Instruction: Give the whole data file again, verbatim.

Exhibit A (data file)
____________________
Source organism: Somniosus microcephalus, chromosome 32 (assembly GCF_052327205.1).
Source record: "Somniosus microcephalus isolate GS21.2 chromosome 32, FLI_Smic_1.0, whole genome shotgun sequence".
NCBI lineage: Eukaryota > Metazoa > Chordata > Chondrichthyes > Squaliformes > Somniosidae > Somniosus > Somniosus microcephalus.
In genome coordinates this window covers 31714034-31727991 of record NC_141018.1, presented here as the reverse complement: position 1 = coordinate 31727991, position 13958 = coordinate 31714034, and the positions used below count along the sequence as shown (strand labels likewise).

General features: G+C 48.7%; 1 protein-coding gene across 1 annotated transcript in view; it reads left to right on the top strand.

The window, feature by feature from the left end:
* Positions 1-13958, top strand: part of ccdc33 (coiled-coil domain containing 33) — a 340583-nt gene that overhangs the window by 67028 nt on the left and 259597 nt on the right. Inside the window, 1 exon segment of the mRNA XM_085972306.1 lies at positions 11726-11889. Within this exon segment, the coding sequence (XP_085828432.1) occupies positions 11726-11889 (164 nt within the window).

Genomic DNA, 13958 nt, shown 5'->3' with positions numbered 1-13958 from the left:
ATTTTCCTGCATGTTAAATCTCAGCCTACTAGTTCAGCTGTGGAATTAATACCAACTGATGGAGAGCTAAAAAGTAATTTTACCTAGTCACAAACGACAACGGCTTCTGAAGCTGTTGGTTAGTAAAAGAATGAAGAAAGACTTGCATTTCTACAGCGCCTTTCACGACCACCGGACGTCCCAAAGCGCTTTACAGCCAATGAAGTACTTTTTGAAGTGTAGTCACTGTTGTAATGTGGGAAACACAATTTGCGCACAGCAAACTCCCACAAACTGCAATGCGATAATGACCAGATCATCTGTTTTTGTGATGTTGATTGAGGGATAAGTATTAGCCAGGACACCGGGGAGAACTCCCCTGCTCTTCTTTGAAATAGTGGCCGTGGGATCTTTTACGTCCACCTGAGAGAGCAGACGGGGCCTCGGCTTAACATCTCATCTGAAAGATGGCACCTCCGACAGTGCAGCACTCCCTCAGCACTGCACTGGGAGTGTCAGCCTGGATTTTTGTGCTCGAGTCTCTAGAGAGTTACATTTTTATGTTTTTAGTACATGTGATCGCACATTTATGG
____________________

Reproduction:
Source organism: Somniosus microcephalus, chromosome 32 (assembly GCF_052327205.1).
Source record: "Somniosus microcephalus isolate GS21.2 chromosome 32, FLI_Smic_1.0, whole genome shotgun sequence".
NCBI lineage: Eukaryota > Metazoa > Chordata > Chondrichthyes > Squaliformes > Somniosidae > Somniosus > Somniosus microcephalus.
In genome coordinates this window covers 31714034-31727991 of record NC_141018.1, presented here as the reverse complement: position 1 = coordinate 31727991, position 13958 = coordinate 31714034, and the positions used below count along the sequence as shown (strand labels likewise).

General features: G+C 48.7%; 1 protein-coding gene across 1 annotated transcript in view; it reads left to right on the top strand.

The window, feature by feature from the left end:
* Positions 1-13958, top strand: part of ccdc33 (coiled-coil domain containing 33) — a 340583-nt gene that overhangs the window by 67028 nt on the left and 259597 nt on the right. Inside the window, 1 exon segment of the mRNA XM_085972306.1 lies at positions 11726-11889. Within this exon segment, the coding sequence (XP_085828432.1) occupies positions 11726-11889 (164 nt within the window).

Genomic DNA, 13958 nt, shown 5'->3' with positions numbered 1-13958 from the left:
ATTTTCCTGCATGTTAAATCTCAGCCTACTAGTTCAGCTGTGGAATTAATACCAACTGATGGAGAGCTAAAAAGTAATTTTACCTAGTCACAAACGACAACGGCTTCTGAAGCTGTTGGTTAGTAAAAGAATGAAGAAAGACTTGCATTTCTACAGCGCCTTTCACGACCACCGGACGTCCCAAAGCGCTTTACAGCCAATGAAGTACTTTTTGAAGTGTAGTCACTGTTGTAATGTGGGAAACACAATTTGCGCACAGCAAACTCCCACAAACTGCAATGCGATAATGACCAGATCATCTGTTTTTGTGATGTTGATTGAGGGATAAGTATTAGCCAGGACACCGGGGAGAACTCCCCTGCTCTTCTTTGAAATAGTGGCCGTGGGATCTTTTACGTCCACCTGAGAGAGCAGACGGGGCCTCGGCTTAACATCTCATCTGAAAGATGGCACCTCCGACAGTGCAGCACTCCCTCAGCACTGCACTGGGAGTGTCAGCCTGGATTTTTGTGCTCGAGTCTCTAGAGAGTTACATTTTTATGTTTTTAGTACATGTGATCGCACATTTATGG